Welcome To America: Now Put Your Hands Up And Face The Wall
According to a story on CNN today, the number of foreign visitors to the U.S. is down 10 percent since the year 2000. Considering that foreign tourism to the U.S. is worth nearly 100 million dollars per year, this is cause for concern. Apparently (and this is a big secret) we're not being very nice or accommodating to people wanting to visit the U.S., projecting an image of "Fortress America."
Now, I understand the need for border security, etc. Of course, we can't let anyone who claims to have a yen to see the Grand Canyon or the Smithsonian in without some reasonable checking to ensure he is who he says he is. It's not the procedures that the tourism industry objects to: it's the manner in which these procedures are carried out, and the fact that the U.S. government doesn't seem to see what the problem is.
This afternoon, I bought beer at the supermarket. Well, stout really. Former TMC editor Erik Lounsbury and his wife are coming over for dinner on Saturday night, and they drink Guinness. The supermarket at which I shop has a checks system in place for consumers buying alcohol: the check-yourself-out process is halted, with a polite computerized voice telling you to "Please wait for attendant assistance." The clerk behind the main system looked over at me, ascertained that I was over 21, and allowed the process to continue. If I had looked to be in my early to mid-20s (it must have been the bad lighting that made her think I didn't) she would have asked me for picture identification. It was a hassle-free process, but it accomplished what it needed to: the supermarket made sure it didn't sell beer to a minor.
According to the methods of the U.S. government with regards to foreign tourists, this is what would have happened: an alarm would have sounded, a spotlight would have descended on me, and three armed officials would have approached, at which time I would have been taken to a small room, frisked and asked brusquely why I wanted to buy the beer. Three hours would have passed, and by the time I was finished the security process I would have been ready to swap the beer for a bottle of vodka and a shot glass.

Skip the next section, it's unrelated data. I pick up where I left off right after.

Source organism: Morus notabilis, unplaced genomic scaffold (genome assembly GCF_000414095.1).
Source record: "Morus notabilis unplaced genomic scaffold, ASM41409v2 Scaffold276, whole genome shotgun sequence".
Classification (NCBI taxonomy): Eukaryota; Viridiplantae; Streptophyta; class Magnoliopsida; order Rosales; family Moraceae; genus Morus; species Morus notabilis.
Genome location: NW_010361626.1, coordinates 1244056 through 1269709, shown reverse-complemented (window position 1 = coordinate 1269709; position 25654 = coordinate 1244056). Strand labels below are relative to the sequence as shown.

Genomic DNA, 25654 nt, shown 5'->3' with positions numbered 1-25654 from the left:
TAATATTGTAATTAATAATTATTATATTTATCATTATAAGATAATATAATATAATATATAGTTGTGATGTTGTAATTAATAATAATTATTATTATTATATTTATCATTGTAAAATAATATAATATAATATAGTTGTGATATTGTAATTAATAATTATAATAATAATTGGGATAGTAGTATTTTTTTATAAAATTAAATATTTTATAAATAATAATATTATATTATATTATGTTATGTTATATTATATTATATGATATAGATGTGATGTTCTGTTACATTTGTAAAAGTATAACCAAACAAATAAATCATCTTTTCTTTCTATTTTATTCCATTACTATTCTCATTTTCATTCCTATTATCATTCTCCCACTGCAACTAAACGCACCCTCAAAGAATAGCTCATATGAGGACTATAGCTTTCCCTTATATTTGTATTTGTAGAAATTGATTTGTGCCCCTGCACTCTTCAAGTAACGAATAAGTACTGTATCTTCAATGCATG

According to the U.S. travel industry, we're selling a product: American tourism. The numbers don't lie. It's a huge contribution to the U.S. economy. The industry argues that while we of course need to maintain stringent security policies, the government needs to carry out these policies in a customer-friendly (or visitor-friendly) manner. They're right.
Trying to avoid making incoming visitors wait in hours-long lines would be a first step. Embarking on a public relations campaign to lure tourists by playing up the good exchange rate for foreign visitors, hotel and airline specials, highlighting special destinations and informing visitors that security policies aren't so bad after all would be a huge help.
The Federal Government spent a measly $10 million last year to lure foreign visitors. Contrast that to the $250 per year the Australian government spends to attract visitors. See a problem here? If we continue to send a message that we don't want international visitors here, they'll be sure not to come. And shorter waiting lines on "Space Mountain" for American vacationers will be small comfort.
Related Tags: foreign visitors, visitors, government, foreign, security, process
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